Thanks to a popular and relatively cheap hacking tool, hackers can spam your iPhone with annoying pop-ups prompting you to connect to a nearby AirTag, Apple TV, AirPods, and other Apple devices.
A security researcher who asked to be referred to as only Anthony demonstrated this attack using a Flipper Zero, a small device that can be programmed to perform wireless attacks on devices in its range, such as iPhones, but also car keyfobs, contactless and RFID cards, and more. Anthony’s attack is essentially a denial-of-service. By pushing persistent pop-ups, someone can make an iPhone nearly unusable.
Anthony told ProWellTech that he called it “a Bluetooth advertising assault.”
“It’s not just a minor inconvenience; it can disrupt the seamless experience that Apple users are accustomed to,” he wrote in a blog post explaining the issue.
Anthony said he tweaked the Flipper Zero firmware to broadcast what are called Bluetooth Advertisements, a type of transmissions in the Bluetooth Low Energy protocol that Apple uses to give iDevices owners the ability to connect to an Apple Watch, other Apple devices, and send pictures to other iDevice owners using the Bluetooth file sharing system AirDrop.
As Anthony put it, these are “broadcast signals that devices use to announce their presence and capabilities.”
Using a Flipper Zero, ProWellTech was able to reproduce this attack on an iPhone 8 and a newer iPhone 14 Pro.
ProWellTech tested the exploit by compiling the proof-of-concept code from the security researcher’s blog into a firmware software file, which we then loaded into a Flipper Zero device we have. Once we replaced the Flipper Zero’s firmware with our custom compiled code, simply switching on Bluetooth from the Flipper Zero device began broadcasting the pop-up signals to the nearby iPhones.
We used the proof-of-concept code to imitate a nearby AirTag, and the other code for transferring a phone number. Both tests worked, though we could not immediately reproduce the barrage of notifications. Using the proof-of-concept code, we tricked two nearby iPhones into thinking they were close to two AirTags, but found that the Bluetooth range was limited to close proximity, such as tapping the iPhone with the Flipper Zero. We also successfully tested the code designed to trick a nearby iPhone into displaying a phone number transfer dialog, but found that the Bluetooth range was far greater and captured multiple iPhones at the same time using a Flipper Zero on the other side of a room.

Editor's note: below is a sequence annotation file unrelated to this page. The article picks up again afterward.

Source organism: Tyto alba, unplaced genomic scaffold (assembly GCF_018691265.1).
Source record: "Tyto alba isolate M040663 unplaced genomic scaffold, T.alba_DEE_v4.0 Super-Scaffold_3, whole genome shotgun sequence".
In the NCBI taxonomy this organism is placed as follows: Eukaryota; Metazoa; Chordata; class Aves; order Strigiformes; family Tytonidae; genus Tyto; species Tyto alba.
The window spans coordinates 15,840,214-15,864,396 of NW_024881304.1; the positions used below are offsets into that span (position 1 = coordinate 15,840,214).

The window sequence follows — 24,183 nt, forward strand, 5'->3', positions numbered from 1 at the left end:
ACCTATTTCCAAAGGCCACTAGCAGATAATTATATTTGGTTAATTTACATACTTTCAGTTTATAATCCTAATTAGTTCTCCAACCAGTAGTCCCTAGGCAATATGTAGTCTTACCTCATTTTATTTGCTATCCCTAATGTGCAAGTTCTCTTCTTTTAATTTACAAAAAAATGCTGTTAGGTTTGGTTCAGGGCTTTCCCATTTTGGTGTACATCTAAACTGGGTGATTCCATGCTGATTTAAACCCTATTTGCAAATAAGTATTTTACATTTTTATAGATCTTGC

The exploits worked on iPhones both when Bluetooth was enabled or switched-off in the Control Center, but could not reproduce the exploit when Bluetooth was fully switched off from the Settings.
Security researchers have been focusing on highlighting how malicious hackers could abuse Bluetooth to annoy iPhone owners lately. During the Def Con hacking conference in Las Vegas in August, a researcher scared and confused attendees by making alerts pop-up on their iPhones. The researcher used a $70 contraption made of a Raspberry Pi Zero 2 W, two antennas, a Linux-compatible Bluetooth adapter, and a portable battery. Using this device, the researcher was able to mimic an Apple TV and spam nearby devices.
Anthony said that he devised an attack that can work over “thousands of feet,” using an “amplified board” that can broadcast Bluetooth packets at a higher range than regular Bluetooth Low Energy devices. Anthony said he is not releasing details of that technique “due to major concerns,” such as giving others the ability to send spam pop-ups “across vast distances, potentially spanning miles.”
The researcher said Apple could mitigate these attacks by ensuring the Bluetooth devices connecting to an iPhone are legitimate and valid, and also reducing the distance at which iDevices can connect to other devices using Bluetooth.
Apple did not respond to a request for comment.
Do you have information about similar hacks against iPhones? We’d love to hear from you. From a non-work device, you can contact Lorenzo Franceschi-Bicchierai securely on Signal at +1 917 257 1382, or via Telegram and Wire @lorenzofb, or email firstname.lastname@example.org. You also can contact ProWellTech via SecureDrop.